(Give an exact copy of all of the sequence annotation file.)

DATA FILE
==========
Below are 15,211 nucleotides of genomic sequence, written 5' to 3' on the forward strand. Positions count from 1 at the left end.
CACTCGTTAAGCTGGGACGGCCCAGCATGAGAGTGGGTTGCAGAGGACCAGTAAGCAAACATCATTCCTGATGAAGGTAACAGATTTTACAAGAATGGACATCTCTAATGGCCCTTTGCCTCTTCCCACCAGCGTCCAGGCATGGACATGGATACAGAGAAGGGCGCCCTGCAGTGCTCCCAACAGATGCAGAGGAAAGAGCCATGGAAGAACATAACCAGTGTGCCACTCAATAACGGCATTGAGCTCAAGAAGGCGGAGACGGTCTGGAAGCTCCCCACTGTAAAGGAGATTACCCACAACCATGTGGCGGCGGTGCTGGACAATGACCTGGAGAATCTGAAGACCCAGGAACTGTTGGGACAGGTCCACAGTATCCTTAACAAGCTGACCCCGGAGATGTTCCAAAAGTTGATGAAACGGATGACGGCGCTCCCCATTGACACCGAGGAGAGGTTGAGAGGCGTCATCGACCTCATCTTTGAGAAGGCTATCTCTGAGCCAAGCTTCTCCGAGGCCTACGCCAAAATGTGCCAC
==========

Below are 15,211 nucleotides of genomic sequence, written 5' to 3' on the forward strand. Positions count from 1 at the left end.
CACTCGTTAAGCTGGGACGGCCCAGCATGAGAGTGGGTTGCAGAGGACCAGTAAGCAAACATCATTCCTGATGAAGGTAACAGATTTTACAAGAATGGACATCTCTAATGGCCCTTTGCCTCTTCCCACCAGCGTCCAGGCATGGACATGGATACAGAGAAGGGCGCCCTGCAGTGCTCCCAACAGATGCAGAGGAAAGAGCCATGGAAGAACATAACCAGTGTGCCACTCAATAACGGCATTGAGCTCAAGAAGGCGGAGACGGTCTGGAAGCTCCCCACTGTAAAGGAGATTACCCACAACCATGTGGCGGCGGTGCTGGACAATGACCTGGAGAATCTGAAGACCCAGGAACTGTTGGGACAGGTCCACAGTATCCTTAACAAGCTGACCCCGGAGATGTTCCAAAAGTTGATGAAACGGATGACGGCGCTCCCCATTGACACCGAGGAGAGGTTGAGAGGCGTCATCGACCTCATCTTTGAGAAGGCTATCTCTGAGCCAAGCTTCTCCGAGGCCTACGCCAAAATGTGCCAC